Obvious as it may have been, the Jaguars proved to be successful by imposing their will with a strong downhill running game. From that point, the play-action passing game became a big factor. Finally, Hackett built counters into the approach with run-pass options, the zone read and a short passing attack with tight ends, running backs and even the fullback involved. 

NFL teams often become enamored with big, good-looking prospects who fit the mold of traditional quarterbacks. Bortles was 6'5" and 232 pounds with good movement skills entering the 2014 draft season. The Florida native posted top-five performances in the broad and vertical jumps at the NFL combine and ran a sub-5.0-second 40-yard dash. He looks the part, but he lacks the nuances that make talented quarterbacks into great ones.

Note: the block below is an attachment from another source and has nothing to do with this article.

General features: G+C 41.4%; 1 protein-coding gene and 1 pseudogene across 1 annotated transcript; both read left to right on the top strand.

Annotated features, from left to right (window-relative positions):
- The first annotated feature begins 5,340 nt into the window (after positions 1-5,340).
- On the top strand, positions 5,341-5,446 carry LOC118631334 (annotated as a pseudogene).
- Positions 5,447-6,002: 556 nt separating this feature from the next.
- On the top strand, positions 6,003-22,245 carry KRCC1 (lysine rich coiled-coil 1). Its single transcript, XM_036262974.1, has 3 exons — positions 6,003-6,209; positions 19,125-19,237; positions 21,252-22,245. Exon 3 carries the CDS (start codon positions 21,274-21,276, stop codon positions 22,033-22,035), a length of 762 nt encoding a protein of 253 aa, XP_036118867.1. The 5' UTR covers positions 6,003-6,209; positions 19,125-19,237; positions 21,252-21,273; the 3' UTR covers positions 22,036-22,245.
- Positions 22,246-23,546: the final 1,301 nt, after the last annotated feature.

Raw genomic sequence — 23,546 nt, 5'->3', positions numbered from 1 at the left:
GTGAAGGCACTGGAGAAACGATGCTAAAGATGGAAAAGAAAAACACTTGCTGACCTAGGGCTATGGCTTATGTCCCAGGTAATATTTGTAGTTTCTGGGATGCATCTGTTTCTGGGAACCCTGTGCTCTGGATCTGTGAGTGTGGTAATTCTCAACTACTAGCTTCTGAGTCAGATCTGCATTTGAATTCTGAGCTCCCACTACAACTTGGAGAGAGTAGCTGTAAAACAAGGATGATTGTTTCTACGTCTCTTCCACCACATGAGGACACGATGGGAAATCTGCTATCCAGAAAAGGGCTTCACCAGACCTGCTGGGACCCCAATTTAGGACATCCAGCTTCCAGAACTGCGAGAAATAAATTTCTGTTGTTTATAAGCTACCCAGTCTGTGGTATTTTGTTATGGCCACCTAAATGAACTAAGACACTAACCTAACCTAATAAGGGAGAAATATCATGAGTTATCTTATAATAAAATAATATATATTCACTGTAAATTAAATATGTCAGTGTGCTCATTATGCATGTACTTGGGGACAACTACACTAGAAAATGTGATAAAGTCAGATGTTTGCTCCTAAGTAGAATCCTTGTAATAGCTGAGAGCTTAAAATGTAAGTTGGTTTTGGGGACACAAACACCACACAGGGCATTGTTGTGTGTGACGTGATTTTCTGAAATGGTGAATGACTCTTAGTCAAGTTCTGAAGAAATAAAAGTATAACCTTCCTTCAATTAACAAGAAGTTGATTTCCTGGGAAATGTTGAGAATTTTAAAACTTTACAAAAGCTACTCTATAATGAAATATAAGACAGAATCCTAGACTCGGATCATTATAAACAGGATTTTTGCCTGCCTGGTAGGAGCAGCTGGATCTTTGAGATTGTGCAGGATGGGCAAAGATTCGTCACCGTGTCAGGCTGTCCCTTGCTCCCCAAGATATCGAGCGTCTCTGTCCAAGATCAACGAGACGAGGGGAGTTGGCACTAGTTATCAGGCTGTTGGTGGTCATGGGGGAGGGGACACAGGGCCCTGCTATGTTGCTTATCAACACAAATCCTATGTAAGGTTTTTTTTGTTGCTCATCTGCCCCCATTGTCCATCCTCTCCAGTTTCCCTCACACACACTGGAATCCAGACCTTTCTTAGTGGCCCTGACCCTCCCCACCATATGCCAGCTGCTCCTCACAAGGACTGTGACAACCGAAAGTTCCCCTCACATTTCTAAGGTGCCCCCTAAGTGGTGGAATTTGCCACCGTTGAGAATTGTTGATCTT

Ironically, Bortles is the same quarterback today that once led the Knights to a 52–42 Fiesta Bowl victory over the Baylor Bears. He operated a run-first offense and feasted on a downfield passing attack built off the play-action passing game. 

The quarterback's play-action splits coming into Sunday's contest were shocking. Bortles threw 11 touchdowns compared to one interception off the play-action game, per ESPN Stats & Info. His ratio evened out with 13 touchdowns compared to 12 interceptions without a play-action fake. 

What Bortles can't do is sit in the pocket and pick apart a defense. He's not an anticipatory thrower. His ball placement is erratic. His raw arm talent is OK but nothing special. He's athletic, but he's not going to consistently beat opponents with his feet. There's nothing about Bortles' game that screams, "Defenses have to stop this!"